Email
Password
Remember meForgot password?
Log in with Facebook Log in with Twitter
Connect your Digital Journal account with Facebook or Twitter to use this feature.

article image'Happy Hour' May Be Done In Britain

article:262575:4::0
By Can Tran     Nov 22, 2008 in Health
Due to concern of a possible spike of drinking related deaths, “happy hour” might be banned in drinking establishments across Britain.
Health officials are concerned of a possible spike of drinking-related deaths such as liver disease or liver cancer. As a result, Britain is thinking about doing away with “happy hour.” This is in hopes to curb a possible spike and epidemic in drinking-related deaths amongst the youth.
One can ask: What is happy hour?
Happy hour is the designated period of time during the day up until the early night. It can last from about one hour to four hours at least. During that time, there is a discount on various alcoholic drinks.
So far, it is illegal in the Netherlands. Ireland has banned it since 2003. Glasgow, Scotland has banned happy hour.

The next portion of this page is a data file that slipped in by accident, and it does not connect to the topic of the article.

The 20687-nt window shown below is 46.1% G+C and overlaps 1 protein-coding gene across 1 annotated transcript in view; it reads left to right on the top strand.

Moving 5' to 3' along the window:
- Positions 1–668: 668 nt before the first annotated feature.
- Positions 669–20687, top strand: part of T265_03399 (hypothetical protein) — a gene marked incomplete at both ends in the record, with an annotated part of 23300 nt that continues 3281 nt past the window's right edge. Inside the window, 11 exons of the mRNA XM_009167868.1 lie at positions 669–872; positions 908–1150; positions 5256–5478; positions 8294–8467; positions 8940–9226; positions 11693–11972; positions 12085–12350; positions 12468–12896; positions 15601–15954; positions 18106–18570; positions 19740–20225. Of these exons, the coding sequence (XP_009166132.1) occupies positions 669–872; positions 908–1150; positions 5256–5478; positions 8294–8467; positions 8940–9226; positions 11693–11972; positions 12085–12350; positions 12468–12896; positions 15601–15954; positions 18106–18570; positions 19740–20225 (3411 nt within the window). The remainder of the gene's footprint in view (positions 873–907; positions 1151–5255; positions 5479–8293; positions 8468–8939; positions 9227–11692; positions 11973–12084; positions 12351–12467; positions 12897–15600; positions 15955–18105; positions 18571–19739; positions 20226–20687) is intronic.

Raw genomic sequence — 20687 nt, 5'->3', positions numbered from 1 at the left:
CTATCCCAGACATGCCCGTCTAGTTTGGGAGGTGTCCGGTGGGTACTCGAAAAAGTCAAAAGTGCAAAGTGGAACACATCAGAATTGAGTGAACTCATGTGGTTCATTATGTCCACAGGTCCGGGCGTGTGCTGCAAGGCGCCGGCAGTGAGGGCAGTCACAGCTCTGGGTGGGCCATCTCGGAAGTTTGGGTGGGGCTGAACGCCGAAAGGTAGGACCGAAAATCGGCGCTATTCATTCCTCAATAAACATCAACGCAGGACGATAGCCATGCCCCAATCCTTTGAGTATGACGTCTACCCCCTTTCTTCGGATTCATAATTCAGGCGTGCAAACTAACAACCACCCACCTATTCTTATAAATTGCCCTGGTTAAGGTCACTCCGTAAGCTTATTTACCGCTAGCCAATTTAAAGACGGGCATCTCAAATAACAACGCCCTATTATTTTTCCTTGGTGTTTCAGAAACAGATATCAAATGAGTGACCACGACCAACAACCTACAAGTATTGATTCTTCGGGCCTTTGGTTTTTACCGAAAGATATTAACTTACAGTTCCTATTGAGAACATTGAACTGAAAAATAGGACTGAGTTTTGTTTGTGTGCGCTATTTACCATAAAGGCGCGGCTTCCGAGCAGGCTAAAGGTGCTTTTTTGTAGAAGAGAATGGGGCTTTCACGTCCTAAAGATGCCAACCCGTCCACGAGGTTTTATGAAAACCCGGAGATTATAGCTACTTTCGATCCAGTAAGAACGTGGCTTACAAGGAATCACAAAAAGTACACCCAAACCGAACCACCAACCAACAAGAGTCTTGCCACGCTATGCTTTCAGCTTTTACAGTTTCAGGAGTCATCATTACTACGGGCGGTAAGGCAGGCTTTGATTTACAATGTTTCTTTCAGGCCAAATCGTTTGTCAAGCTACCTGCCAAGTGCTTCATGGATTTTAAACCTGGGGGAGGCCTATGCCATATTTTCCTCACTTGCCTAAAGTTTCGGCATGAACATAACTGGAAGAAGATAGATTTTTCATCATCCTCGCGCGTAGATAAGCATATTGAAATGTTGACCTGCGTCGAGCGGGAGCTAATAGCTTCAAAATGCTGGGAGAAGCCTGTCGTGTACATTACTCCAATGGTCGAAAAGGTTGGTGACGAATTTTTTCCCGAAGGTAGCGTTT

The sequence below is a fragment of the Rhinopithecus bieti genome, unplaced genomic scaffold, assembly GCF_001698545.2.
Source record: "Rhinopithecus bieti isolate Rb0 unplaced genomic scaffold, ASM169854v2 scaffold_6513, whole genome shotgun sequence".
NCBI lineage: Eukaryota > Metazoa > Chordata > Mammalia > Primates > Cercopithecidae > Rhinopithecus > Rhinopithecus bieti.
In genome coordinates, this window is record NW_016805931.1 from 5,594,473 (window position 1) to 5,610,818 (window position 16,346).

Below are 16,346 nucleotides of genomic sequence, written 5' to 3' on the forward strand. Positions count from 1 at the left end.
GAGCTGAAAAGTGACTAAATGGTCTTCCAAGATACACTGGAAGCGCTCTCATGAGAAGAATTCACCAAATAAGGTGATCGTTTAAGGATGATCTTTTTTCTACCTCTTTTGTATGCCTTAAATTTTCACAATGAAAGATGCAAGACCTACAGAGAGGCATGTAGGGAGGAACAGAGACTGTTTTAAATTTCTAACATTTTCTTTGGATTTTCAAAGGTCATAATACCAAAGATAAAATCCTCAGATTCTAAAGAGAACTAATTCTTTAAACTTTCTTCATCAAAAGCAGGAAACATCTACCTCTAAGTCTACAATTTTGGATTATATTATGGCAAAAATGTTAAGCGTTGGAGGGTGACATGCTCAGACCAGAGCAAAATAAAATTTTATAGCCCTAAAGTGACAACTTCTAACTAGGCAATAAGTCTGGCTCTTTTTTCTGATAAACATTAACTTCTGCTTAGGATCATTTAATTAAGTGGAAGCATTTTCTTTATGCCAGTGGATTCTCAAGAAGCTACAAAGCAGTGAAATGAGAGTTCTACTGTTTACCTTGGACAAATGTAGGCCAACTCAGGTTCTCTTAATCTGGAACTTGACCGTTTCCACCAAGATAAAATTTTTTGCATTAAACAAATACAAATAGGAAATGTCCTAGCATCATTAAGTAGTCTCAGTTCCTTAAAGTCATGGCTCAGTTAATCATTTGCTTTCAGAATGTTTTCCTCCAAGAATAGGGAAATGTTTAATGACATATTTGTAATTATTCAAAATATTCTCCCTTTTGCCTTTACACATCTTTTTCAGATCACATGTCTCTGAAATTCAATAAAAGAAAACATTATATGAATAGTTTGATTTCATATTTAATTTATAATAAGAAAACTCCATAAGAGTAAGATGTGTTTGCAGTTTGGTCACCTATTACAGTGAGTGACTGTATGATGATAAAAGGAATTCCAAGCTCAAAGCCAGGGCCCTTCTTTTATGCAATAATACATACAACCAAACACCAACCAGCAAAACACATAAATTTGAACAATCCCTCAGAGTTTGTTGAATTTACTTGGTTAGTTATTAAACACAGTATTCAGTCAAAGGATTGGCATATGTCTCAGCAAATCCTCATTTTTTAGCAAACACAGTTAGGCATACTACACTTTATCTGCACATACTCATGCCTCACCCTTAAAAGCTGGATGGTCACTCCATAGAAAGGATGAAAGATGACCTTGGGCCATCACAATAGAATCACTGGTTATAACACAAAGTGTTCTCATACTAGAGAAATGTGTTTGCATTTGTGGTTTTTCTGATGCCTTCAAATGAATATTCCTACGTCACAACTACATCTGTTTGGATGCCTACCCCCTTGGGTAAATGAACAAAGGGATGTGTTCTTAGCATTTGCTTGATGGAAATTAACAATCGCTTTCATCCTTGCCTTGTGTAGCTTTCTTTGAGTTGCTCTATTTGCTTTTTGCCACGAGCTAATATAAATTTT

Now, Britain is contemplating about banning happy hour. It was triggered by a trend in binge drinking within the last few years. Mainly teenagers to young adults have been taking part in the big drinking.
So far, a lot of money is being poured into an initiative to raise awareness. Also, they are focusing on the crackdown of underage drinking.
Out of concerns of people in their 20s and 30s possibly dying of liver-diseases due to alcohol, happy hour could very well be banned. Nothing is for certain, yet. But the British government is greatly concerned.
Asides from the possible ban of happy hour, the government plans to go as far as to crack down on drinking games.
In Britain, you may have to say goodbye to happy hour and goodbye to the drinking games at the pubs and bars.
Overall, the talks on the ban is aimed towards the determent of underage drinking and binge drinking.
article:262575:4::0
More about Britain, Happy hour, Alcohol
More news from

Corporate

Help & Support

News Links

copyright © 2014 digitaljournal.com   |   powered by dell servers